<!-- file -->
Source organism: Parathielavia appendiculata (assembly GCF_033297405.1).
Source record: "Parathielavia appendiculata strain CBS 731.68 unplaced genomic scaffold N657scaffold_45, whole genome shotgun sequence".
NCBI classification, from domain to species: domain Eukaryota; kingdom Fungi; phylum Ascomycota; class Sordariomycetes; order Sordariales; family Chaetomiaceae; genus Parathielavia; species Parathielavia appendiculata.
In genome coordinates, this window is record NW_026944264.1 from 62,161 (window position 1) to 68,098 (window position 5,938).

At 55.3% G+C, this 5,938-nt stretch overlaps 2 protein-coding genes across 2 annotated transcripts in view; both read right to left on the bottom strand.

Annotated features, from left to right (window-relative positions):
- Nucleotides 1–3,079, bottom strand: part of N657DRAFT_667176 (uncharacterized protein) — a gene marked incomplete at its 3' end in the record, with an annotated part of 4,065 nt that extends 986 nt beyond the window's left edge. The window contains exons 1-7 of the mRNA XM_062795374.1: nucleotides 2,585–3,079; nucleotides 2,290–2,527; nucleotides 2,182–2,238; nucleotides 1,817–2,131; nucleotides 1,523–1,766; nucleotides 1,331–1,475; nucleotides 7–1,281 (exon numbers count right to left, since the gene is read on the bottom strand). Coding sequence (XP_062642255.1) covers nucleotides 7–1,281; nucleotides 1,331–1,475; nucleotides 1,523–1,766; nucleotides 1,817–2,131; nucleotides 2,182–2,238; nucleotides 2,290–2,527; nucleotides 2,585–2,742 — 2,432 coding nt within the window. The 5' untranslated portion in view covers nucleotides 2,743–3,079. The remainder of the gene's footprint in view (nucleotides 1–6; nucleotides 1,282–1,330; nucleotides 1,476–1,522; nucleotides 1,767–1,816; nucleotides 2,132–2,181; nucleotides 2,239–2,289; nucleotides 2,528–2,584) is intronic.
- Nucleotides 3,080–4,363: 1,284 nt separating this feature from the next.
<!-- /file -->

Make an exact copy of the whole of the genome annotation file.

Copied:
Source organism: Parathielavia appendiculata (assembly GCF_033297405.1).
Source record: "Parathielavia appendiculata strain CBS 731.68 unplaced genomic scaffold N657scaffold_45, whole genome shotgun sequence".
NCBI classification, from domain to species: domain Eukaryota; kingdom Fungi; phylum Ascomycota; class Sordariomycetes; order Sordariales; family Chaetomiaceae; genus Parathielavia; species Parathielavia appendiculata.
In genome coordinates, this window is record NW_026944264.1 from 62,161 (window position 1) to 68,098 (window position 5,938).

At 55.3% G+C, this 5,938-nt stretch overlaps 2 protein-coding genes across 2 annotated transcripts in view; both read right to left on the bottom strand.

Annotated features, from left to right (window-relative positions):
- Nucleotides 1–3,079, bottom strand: part of N657DRAFT_667176 (uncharacterized protein) — a gene marked incomplete at its 3' end in the record, with an annotated part of 4,065 nt that extends 986 nt beyond the window's left edge. The window contains exons 1-7 of the mRNA XM_062795374.1: nucleotides 2,585–3,079; nucleotides 2,290–2,527; nucleotides 2,182–2,238; nucleotides 1,817–2,131; nucleotides 1,523–1,766; nucleotides 1,331–1,475; nucleotides 7–1,281 (exon numbers count right to left, since the gene is read on the bottom strand). Coding sequence (XP_062642255.1) covers nucleotides 7–1,281; nucleotides 1,331–1,475; nucleotides 1,523–1,766; nucleotides 1,817–2,131; nucleotides 2,182–2,238; nucleotides 2,290–2,527; nucleotides 2,585–2,742 — 2,432 coding nt within the window. The 5' untranslated portion in view covers nucleotides 2,743–3,079. The remainder of the gene's footprint in view (nucleotides 1–6; nucleotides 1,282–1,330; nucleotides 1,476–1,522; nucleotides 1,767–1,816; nucleotides 2,132–2,181; nucleotides 2,239–2,289; nucleotides 2,528–2,584) is intronic.
- Nucleotides 3,080–4,363: 1,284 nt separating this feature from the next.